A conservation group partnering with Hawke’s Bay Regional Council to help develop more resilient communities (nga hapori pakari) is bringing international experience to match up with the council’s well-established local knowledge on the region’s land use challenges.
David Banks, head of conservation at The Nature Conservancy (TNC), visited New Zealand briefly to acquaint himself with the Hawke’s Bay disaster zone.
TNC originated 70 years ago in the United States, buying land threatened with development, but its model in Asia Pacific is more focused on contributing its conservation expertise and science to community-led initiatives.
Today the NGO has 4000 staff in 76 countries and territories.
One high-profile example of its community-focused work is the response to Cape Town’s water crisis in 2018 when the South African city was down to mere days of supply, only to be saved by timely rains.
“Our scientists figured out one of the biggest problems was non-native species sucking up the groundwater,” said Banks.
The city of Cape Town invested about $4 million and TNC about the same to clear non-natives from critical areas to avoid the impact. Overall, 20,000ha of land was cleared, returning 9 billion litres a year to the water system.
“It has not completely solved the problem, but it has abated it and long term we think we can get a handle on this,” he said.
In NZ in 2017, TNC launched a programme focused on landscape-scale conservation and protecting marine ecosystems in Aotearoa and in the Pacific.
Now led by acting country director Carl McGuinness, TNC-Aotearoa New Zealand partners with the government, business, iwi, researchers and local communities to achieve conservation outcomes.
These include restoring shellfish-based ecosystems in the Hauraki Gulf and supporting community conservation collaborations such as the Kotahitanga mō te Taiao alliance at the top of the South Island.
For Hawke’s Bay, McGuinness has put forward the concept of building resilient land use through a concept known as “flood plains by design”.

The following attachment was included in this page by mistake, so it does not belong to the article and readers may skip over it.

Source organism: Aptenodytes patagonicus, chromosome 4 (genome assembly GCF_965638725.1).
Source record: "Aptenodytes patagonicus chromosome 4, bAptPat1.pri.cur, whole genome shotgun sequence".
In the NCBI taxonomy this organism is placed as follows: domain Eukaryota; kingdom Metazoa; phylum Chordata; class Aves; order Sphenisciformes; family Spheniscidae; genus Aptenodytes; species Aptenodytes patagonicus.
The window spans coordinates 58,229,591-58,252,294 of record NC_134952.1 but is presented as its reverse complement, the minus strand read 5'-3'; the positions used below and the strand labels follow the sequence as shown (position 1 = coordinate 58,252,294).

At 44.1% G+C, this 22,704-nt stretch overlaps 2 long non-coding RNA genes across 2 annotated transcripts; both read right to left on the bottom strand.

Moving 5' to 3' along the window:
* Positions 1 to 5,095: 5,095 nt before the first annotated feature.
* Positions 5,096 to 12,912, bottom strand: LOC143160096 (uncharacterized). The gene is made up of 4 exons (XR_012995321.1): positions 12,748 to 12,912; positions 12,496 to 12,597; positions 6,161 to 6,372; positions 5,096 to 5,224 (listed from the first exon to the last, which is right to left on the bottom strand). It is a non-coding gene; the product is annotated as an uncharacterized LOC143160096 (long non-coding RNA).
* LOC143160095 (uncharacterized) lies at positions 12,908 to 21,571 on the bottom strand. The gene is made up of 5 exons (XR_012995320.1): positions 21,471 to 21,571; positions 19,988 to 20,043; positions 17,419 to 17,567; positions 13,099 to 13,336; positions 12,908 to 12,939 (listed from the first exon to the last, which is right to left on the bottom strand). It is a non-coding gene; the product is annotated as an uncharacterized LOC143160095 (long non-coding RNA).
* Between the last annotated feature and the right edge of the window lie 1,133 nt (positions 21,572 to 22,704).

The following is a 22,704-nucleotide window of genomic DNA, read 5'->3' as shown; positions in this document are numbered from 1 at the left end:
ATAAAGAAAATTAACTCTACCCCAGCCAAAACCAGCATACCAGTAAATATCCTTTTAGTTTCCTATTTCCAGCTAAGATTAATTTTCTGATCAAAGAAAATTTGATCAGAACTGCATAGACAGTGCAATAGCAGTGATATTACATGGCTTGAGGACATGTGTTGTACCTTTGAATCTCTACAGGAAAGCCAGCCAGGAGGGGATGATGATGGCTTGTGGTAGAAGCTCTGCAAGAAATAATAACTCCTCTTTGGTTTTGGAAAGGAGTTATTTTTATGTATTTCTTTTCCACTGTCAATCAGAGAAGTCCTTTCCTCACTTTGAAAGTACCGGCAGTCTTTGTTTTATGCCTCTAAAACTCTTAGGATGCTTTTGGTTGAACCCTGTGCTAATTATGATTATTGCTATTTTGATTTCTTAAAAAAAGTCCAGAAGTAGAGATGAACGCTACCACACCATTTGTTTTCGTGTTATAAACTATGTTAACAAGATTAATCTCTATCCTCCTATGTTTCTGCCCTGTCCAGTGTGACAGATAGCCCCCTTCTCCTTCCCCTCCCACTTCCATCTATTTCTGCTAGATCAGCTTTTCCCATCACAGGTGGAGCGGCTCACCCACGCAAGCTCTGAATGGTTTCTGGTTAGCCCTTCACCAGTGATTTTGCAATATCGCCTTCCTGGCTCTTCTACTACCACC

In practice, it provides rivers with broader passages to flow over during flood events, rather than trying to engineer them into tighter, defined spaces.
“It is about how do we allow rivers to move and live and breathe in a system, and what would you put where, so it can go where it will go,” McGuinness said.
This type of community-led initiative, delivering multiple benefits to local communities in an integrated floodplain management approach, can reduce the impact of future flood events.
“It has also been shown that every dollar invested in proactive riverine protection can save $7 in post-flood recovery – apart from all the other benefits, it makes good economic sense to invest in reducing future risk.”
As an example of the TNC’s experience in flood plain management he cited Yakima, a city on the Yakima River in the US’s Washington state with a horticultural hinterland.
It had a history of repeated flooding, and ever higher stop banks were built in response until early this millennium.
Working with TNC, authorities developed wider flood plains with stepped back stop banks. Some properties that flooded were bought out on a willing-seller basis, and flood conveyance zones were established where people were paid for allowing their land to flood.
A few weeks after the re-construction was finished another flood event occurred and had significantly less impact, with the flood conveyance zones channelling water off before it got to the urban community.
Banks and McGuinness said communities have to own such schemes, acknowledging this can be a tough ask in the wake of an event as extreme as Gabrielle.
“Certainly, having people who understand how these communities like to talk about their future and how they process and make decisions is an important start.
“It’s not about engaging a community, but being led by a community,” McGuinness said.